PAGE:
Speaking of the inspiration for her latest work, Blodgett recalled the May 2018 fire that destroyed the clock tower of Fredonia Family Church. “I wanted to feature the steeples because of the restoration of that steeple,” she explained. “I think everyone is kind of thinking of that now. The other one, the Methodist Church, is so beautiful, too. When I’m there, my eye always enjoys that side, and then you come down to the ground level, with the beautiful park. It’s just a beautiful place.”

The interesting construction of Blodgett’s piece, which is comprised of three separate pieces, was both a practical and artistic choice. “I didn’t have the ‘split’ part in mind until I realized I couldn’t fit it in my car unless I had it cut,” Blodgett laughed. “But it also allows me to highlight the two steeples and provide historical context on the ‘Village of Fredonia’ piece.”:

Blodgett used acrylic paints on Luan plywood. “It’s just a nice, thin, smooth wood, and light and durable, which made it perfect to transport,” Blodgett said. “I had the pieces spread out in my studio area for several weeks, but if I put together all of the painting time, I would say it probably took me about a week.”

Research played an important role in the completion of Blodgett’s piece. She completed the village hall/opera house building with the shorter tower, and then discovered original photos of a much taller tower. “I wanted to at least paint the three steeples all during the same time period,” she explained. “I didn’t want to do the updated middle steeple. I wanted them all to have been reasonably within the same time frame: 1907. In 1905, we found evidence that the village board was concerned about the tall tower and they shortened it during that time.”

Not only did the 1907 timeframe allow Blodgett to keep the shortened tower of the village hall, but it allowed her to draw upon some of her personal art reference books for inspiration. “All of the clothing the people are wearing is from 1907. I chose that because I had the fashion books from that particular year,” said Blodgett. “For years, I didn’t put people in my paintings because I really enjoy the buildings, the architecture. Once I started to put people in, it seems more alive! It’s kind of charming to paint little people all dressed up differently.”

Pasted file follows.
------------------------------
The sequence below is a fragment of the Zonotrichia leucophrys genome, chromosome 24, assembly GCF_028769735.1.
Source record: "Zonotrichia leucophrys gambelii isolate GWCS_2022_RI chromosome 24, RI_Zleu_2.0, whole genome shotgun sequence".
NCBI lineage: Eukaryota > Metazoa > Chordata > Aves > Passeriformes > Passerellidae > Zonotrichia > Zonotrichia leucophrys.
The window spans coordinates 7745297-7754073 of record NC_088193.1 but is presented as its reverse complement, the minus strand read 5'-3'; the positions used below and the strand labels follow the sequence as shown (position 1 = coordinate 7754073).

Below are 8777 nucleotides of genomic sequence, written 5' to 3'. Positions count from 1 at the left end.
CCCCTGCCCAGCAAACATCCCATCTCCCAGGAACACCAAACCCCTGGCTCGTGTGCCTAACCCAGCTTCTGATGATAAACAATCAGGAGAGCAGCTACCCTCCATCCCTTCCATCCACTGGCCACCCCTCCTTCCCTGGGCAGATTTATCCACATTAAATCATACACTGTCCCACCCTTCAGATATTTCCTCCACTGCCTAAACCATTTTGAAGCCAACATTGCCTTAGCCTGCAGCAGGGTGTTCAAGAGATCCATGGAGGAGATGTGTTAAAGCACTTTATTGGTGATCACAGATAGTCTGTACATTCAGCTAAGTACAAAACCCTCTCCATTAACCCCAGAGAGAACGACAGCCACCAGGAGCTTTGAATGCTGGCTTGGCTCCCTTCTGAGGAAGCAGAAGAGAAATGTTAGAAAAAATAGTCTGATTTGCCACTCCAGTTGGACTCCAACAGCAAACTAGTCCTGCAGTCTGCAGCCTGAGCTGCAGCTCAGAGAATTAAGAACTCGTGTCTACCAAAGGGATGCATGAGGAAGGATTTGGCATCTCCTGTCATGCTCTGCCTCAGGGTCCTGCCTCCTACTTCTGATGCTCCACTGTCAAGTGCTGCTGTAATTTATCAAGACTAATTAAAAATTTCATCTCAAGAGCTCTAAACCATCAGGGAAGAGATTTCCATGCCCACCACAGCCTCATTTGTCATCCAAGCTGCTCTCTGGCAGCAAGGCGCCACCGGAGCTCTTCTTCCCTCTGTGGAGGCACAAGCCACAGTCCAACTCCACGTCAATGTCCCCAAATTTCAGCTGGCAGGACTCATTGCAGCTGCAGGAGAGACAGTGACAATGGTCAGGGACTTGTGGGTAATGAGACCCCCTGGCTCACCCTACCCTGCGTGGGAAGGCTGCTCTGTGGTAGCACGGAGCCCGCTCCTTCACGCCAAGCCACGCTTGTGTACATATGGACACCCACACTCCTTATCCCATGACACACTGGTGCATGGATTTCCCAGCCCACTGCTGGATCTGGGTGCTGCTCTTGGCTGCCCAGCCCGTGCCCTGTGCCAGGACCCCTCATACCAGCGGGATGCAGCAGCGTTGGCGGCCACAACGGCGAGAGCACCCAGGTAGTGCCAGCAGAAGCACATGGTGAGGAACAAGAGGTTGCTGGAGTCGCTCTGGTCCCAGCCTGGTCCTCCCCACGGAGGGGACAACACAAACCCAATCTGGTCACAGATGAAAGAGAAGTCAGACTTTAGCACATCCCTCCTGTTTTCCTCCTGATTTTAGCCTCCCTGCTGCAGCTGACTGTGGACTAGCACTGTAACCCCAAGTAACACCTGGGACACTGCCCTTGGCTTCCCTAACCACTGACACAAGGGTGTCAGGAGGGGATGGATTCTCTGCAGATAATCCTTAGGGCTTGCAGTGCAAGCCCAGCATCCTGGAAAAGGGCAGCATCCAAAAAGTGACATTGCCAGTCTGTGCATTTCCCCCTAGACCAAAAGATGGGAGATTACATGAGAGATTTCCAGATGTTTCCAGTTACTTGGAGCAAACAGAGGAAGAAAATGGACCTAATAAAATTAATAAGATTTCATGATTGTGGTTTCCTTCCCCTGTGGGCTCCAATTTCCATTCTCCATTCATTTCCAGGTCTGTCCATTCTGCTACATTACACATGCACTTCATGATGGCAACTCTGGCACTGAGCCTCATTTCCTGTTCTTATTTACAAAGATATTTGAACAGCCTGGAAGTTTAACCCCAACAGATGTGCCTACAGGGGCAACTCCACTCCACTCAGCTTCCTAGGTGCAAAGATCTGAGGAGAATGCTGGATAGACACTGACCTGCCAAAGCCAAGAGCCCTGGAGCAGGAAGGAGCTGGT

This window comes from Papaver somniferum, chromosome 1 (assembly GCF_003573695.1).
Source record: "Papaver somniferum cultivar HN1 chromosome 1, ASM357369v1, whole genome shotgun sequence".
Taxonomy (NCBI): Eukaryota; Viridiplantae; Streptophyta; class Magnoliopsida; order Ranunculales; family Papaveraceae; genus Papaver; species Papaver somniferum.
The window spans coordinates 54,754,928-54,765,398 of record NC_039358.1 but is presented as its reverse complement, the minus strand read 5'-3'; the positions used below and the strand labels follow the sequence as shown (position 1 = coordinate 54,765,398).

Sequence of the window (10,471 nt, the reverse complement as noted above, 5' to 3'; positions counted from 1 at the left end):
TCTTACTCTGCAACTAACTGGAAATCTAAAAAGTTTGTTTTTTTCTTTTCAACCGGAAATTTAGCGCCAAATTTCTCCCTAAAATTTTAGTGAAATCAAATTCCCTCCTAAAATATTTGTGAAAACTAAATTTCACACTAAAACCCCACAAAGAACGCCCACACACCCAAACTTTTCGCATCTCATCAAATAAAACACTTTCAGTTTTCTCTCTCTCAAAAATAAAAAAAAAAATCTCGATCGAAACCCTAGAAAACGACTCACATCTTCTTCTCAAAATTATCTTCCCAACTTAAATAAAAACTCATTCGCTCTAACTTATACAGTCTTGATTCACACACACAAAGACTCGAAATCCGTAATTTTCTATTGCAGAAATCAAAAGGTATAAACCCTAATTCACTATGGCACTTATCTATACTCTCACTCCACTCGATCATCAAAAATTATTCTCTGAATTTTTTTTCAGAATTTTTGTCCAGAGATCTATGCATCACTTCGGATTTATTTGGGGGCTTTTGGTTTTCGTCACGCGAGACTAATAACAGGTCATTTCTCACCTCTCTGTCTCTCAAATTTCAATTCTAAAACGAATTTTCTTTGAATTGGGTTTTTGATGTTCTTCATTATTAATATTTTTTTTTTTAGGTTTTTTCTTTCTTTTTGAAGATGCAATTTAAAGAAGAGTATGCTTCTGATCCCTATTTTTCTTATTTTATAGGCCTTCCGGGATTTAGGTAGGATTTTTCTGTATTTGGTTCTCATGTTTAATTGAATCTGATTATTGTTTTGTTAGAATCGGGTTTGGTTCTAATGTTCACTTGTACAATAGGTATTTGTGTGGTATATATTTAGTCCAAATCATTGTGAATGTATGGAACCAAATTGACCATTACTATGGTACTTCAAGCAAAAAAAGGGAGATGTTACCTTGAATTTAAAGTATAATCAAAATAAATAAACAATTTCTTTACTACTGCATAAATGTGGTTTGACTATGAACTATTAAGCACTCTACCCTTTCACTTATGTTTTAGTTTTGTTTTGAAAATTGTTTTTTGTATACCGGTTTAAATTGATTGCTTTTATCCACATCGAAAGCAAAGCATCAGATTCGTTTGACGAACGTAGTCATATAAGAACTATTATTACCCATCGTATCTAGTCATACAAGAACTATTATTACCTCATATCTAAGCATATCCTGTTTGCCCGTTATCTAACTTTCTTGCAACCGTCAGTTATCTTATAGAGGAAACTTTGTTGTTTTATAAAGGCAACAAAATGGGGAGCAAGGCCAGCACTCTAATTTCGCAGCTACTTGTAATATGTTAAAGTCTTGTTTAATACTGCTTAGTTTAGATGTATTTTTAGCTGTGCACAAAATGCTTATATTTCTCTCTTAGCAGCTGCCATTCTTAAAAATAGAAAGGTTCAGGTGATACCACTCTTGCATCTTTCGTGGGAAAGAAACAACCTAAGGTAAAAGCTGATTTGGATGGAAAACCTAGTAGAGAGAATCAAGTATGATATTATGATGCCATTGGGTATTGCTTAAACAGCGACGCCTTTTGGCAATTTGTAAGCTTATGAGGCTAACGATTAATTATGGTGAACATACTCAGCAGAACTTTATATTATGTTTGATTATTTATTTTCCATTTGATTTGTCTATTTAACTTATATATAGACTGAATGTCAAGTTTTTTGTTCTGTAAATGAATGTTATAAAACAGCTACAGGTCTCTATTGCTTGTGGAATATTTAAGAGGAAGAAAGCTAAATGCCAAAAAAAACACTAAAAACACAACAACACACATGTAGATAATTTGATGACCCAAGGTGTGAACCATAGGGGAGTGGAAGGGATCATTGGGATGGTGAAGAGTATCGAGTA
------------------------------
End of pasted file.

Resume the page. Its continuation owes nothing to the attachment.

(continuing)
Blodgett’s Fredonia skyline piece includes her signature red birds that she includes in all of her paintings, including another recent work: the new location of the Mustard Seed on Main Street in Fredonia. Blodgett gifted this piece to the restaurant, where the owners have already installed it.

Davis is enthusiastic about Blodgett’s contribution to the Opera House, and invites all to see the newly-installed work during the intermission of the next and final event of this season’s Live at the Met series. On Saturday, May 11 at noon, the Opera House will be showing “Dialogues des Carmelites” live via satellite from New York City’s Metropolitan Opera. For more information, visit fredopera.org.

“I really hope people will enjoy it,” Blodgett said of her new piece. “I wanted to give that community feeling that is such an important part of the village.” Blodgett can be contacted for commissioned paintings by phone at 969-7179 or email at deblynblodgett@gmail.com.